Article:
Limits...
Effects of a dietary supplement on golf drive distance and functional indices of golf performance.

Ziegenfuss TN, Habowski SM, Lemieux R, Sandrock JE, Kedia AW, Kerksick CM, Lopez HL - J Int Soc Sports Nutr (2015)

Bottom Line: No other significant group × time interactions were found.SD supplementation for 30 days significantly improved best drive distance more than placebo.Supplementation was well tolerated and did not result in any clinically significant changes in markers of health or adverse events/side effect profiles.

View Article: PubMed Central - PubMed

Affiliation: The Center for Applied Health Sciences, 4302 Allen Road, Ste 120, Stow, OH 44224 USA.

ABSTRACT

Background: Limited research exists examining the impact of nutrition on golfing performance. This study's purpose was to determine the impact of daily supplementation with an over-the-counter dietary supplement on golf performance.

Methods: Healthy men (30.3 ± 6.9 y, 183.1 ± 5.6 cm, 86.7 ± 11.9 kg), with a 5-15 handicap were assigned in a double-blind, placebo-controlled manner to ingest for 30 days either a placebo (PLA, n = 13) or a dietary supplement containing creatine monohydrate, coffea arabica fruit extract, calcium fructoborate and vitamin D (Strong Drive™, SD, n = 14). Subjects ingested two daily doses for the first two weeks and one daily dose for the remaining two weeks. Participants followed their normal dietary habits and did not change their physical activity patterns. Two identical testing sessions in a pre/post fashion were completed consisting of a fasting blood sample, anthropometric measurements, 1-RM bench press, upper body power and golf swing performance using their driver and 7-iron. Data were analyzed using two-way mixed factorial ANOVAs and ANCOVA when baseline differences were present. Statistical significance was established a priori at p ≤ 0.05.

Results: ANCOVA revealed significantly greater (post-test) best drive distance (p = 0.04) for SD (+5.0% [+13.6 yards], ES = 0.75) as well as a tendency (p = 0.07) for average drive distance to increase (+8.4% [+19.6 yards], ES = 0.65), while no such changes were found with PLA (-0.5% [-1.2 yards], ES = 0.04 and +1.3% [+2.8 yards], ES = 0.08, respectively). Both groups experienced significant increases in body mass and 1-RM bench press (p < 0.001). No other significant group × time interactions were found. For the SD group only, within-group analysis confirmed significant improvements in set 1 average (+8.9%, p = 0.001) and peak velocity (+6.8%, p < =0.01). No changes were noted for reported adverse events, pain inventories, quality of life or any measured blood parameter.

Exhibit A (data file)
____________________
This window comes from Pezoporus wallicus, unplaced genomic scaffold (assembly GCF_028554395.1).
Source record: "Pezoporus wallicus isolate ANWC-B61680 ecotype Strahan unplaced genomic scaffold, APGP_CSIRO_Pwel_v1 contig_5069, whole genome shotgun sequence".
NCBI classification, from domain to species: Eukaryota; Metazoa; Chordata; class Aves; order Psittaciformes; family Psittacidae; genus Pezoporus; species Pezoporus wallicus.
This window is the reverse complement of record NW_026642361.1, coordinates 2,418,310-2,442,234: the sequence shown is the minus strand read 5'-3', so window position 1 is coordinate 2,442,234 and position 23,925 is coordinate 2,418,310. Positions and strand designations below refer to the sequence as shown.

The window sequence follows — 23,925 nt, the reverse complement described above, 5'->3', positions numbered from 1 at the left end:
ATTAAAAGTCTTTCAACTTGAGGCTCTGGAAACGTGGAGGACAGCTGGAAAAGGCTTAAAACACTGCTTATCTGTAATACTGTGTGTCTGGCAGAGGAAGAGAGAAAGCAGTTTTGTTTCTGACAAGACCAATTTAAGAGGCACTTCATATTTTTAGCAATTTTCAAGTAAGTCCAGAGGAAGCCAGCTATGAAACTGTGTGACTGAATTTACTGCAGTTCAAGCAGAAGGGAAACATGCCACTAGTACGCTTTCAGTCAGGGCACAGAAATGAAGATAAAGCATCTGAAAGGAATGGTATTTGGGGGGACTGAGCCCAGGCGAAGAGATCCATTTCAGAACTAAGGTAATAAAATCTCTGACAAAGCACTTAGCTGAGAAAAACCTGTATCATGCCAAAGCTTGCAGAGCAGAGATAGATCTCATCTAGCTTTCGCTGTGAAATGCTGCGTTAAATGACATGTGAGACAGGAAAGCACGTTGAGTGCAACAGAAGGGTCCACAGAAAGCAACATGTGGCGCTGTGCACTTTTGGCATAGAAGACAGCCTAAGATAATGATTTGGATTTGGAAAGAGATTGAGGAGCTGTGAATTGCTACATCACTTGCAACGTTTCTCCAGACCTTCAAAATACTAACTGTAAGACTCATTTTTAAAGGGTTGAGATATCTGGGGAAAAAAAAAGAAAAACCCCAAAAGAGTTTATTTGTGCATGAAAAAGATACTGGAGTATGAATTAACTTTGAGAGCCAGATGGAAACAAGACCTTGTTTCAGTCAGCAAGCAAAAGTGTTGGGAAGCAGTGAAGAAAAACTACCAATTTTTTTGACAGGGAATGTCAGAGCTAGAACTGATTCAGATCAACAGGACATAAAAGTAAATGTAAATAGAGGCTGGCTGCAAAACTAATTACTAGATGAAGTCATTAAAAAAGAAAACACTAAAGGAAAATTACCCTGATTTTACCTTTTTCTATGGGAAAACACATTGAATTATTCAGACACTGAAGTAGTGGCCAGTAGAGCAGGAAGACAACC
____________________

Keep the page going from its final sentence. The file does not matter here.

Conclusions: SD supplementation for 30 days significantly improved best drive distance more than placebo. Supplementation was well tolerated and did not result in any clinically significant changes in markers of health or adverse events/side effect profiles.

No MeSH data available.


Related in: MedlinePlus

Supplement Facts for Strong Drive™.
© Copyright Policy - open-access
Related In: Results  -  Collection

License 1 - License 2
getmorefigures.php?uid=PMC4308854&req=5

Fig1: Supplement Facts for Strong Drive™.

Mentions: In a double-blind, placebo-controlled fashion, study participants were instructed to ingest either a powdered dietary supplement containing creatine, coffea arabica fruit extract (CoffeeBerry®), calcium fructoborate (FruiteX-B®) and vitamin D (Strong Drive™, SD, n = 14) or an isocaloric placebo (PLA, n = 13). A representative Supplement Facts label of the investigational product is shown in Figure 1. Irrespective of group assignment, all study participants were instructed to take each serving of their assigned supplement with eight ounces of cold water. For the first two weeks of the study, one serving was consumed twice per day (with breakfast and lunch). During the final two weeks of the study, study participants consumed only one serving per day of their assigned supplement (with breakfast). This protocol was employed to match manufacturer guidelines; the protocol also corresponded with previous creatine supplementation literature showing effective increases in intramuscular creatine and phosphocreatine levels [3,6]. To ensure complete blinding, all study supplements were in powder form of similar color, texture and flavor while also being packaged in coded generic containers. Compliance to the supplementation protocol was monitored by having study participants complete a supplementation log. In addition, study participants were required to return their empty supplement containers and were reminded of details associated with the study protocols with weekly text messages and/or emails. Participants were instructed to refrain from using other supplemental courses of caffeine or creatine.Figure 1